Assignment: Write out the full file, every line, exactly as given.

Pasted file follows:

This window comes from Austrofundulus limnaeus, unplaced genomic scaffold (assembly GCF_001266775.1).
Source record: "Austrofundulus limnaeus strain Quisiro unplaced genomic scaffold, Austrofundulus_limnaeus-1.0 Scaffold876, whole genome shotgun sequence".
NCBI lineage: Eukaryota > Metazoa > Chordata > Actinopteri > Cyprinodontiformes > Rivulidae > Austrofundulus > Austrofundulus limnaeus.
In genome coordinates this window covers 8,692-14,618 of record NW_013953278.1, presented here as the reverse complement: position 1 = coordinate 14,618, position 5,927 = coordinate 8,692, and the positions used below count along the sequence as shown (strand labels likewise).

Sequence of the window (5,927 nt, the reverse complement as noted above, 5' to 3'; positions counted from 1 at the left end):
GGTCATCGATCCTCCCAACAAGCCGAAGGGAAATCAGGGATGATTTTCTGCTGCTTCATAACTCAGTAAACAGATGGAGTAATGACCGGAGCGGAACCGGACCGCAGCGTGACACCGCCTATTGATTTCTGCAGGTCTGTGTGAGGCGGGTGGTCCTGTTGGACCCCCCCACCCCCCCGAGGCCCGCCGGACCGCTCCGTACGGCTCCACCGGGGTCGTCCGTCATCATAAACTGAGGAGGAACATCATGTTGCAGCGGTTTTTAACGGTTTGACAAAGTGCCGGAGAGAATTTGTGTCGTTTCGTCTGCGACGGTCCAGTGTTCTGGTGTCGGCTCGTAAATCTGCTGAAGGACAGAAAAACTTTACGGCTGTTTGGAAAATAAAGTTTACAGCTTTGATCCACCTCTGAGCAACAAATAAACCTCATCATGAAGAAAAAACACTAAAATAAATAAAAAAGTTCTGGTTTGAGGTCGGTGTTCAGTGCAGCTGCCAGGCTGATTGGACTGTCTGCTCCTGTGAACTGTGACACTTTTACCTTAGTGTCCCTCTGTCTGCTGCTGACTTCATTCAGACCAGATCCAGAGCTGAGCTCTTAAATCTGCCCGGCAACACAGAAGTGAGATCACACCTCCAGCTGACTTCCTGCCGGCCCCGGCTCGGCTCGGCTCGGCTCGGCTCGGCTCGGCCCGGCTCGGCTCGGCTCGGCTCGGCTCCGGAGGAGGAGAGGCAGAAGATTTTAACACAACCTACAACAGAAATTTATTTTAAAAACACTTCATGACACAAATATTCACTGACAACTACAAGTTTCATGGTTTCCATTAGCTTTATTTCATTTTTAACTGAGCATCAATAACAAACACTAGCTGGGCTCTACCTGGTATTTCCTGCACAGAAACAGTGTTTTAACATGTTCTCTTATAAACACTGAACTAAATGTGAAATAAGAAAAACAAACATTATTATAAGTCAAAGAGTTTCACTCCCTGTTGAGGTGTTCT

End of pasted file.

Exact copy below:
This window comes from Austrofundulus limnaeus, unplaced genomic scaffold (assembly GCF_001266775.1).
Source record: "Austrofundulus limnaeus strain Quisiro unplaced genomic scaffold, Austrofundulus_limnaeus-1.0 Scaffold876, whole genome shotgun sequence".
NCBI lineage: Eukaryota > Metazoa > Chordata > Actinopteri > Cyprinodontiformes > Rivulidae > Austrofundulus > Austrofundulus limnaeus.
In genome coordinates this window covers 8,692-14,618 of record NW_013953278.1, presented here as the reverse complement: position 1 = coordinate 14,618, position 5,927 = coordinate 8,692, and the positions used below count along the sequence as shown (strand labels likewise).

Sequence of the window (5,927 nt, the reverse complement as noted above, 5' to 3'; positions counted from 1 at the left end):
GGTCATCGATCCTCCCAACAAGCCGAAGGGAAATCAGGGATGATTTTCTGCTGCTTCATAACTCAGTAAACAGATGGAGTAATGACCGGAGCGGAACCGGACCGCAGCGTGACACCGCCTATTGATTTCTGCAGGTCTGTGTGAGGCGGGTGGTCCTGTTGGACCCCCCCACCCCCCCGAGGCCCGCCGGACCGCTCCGTACGGCTCCACCGGGGTCGTCCGTCATCATAAACTGAGGAGGAACATCATGTTGCAGCGGTTTTTAACGGTTTGACAAAGTGCCGGAGAGAATTTGTGTCGTTTCGTCTGCGACGGTCCAGTGTTCTGGTGTCGGCTCGTAAATCTGCTGAAGGACAGAAAAACTTTACGGCTGTTTGGAAAATAAAGTTTACAGCTTTGATCCACCTCTGAGCAACAAATAAACCTCATCATGAAGAAAAAACACTAAAATAAATAAAAAAGTTCTGGTTTGAGGTCGGTGTTCAGTGCAGCTGCCAGGCTGATTGGACTGTCTGCTCCTGTGAACTGTGACACTTTTACCTTAGTGTCCCTCTGTCTGCTGCTGACTTCATTCAGACCAGATCCAGAGCTGAGCTCTTAAATCTGCCCGGCAACACAGAAGTGAGATCACACCTCCAGCTGACTTCCTGCCGGCCCCGGCTCGGCTCGGCTCGGCTCGGCTCGGCTCGGCCCGGCTCGGCTCGGCTCGGCTCGGCTCCGGAGGAGGAGAGGCAGAAGATTTTAACACAACCTACAACAGAAATTTATTTTAAAAACACTTCATGACACAAATATTCACTGACAACTACAAGTTTCATGGTTTCCATTAGCTTTATTTCATTTTTAACTGAGCATCAATAACAAACACTAGCTGGGCTCTACCTGGTATTTCCTGCACAGAAACAGTGTTTTAACATGTTCTCTTATAAACACTGAACTAAATGTGAAATAAGAAAAACAAACATTATTATAAGTCAAAGAGTTTCACTCCCTGTTGAGGTGTTCT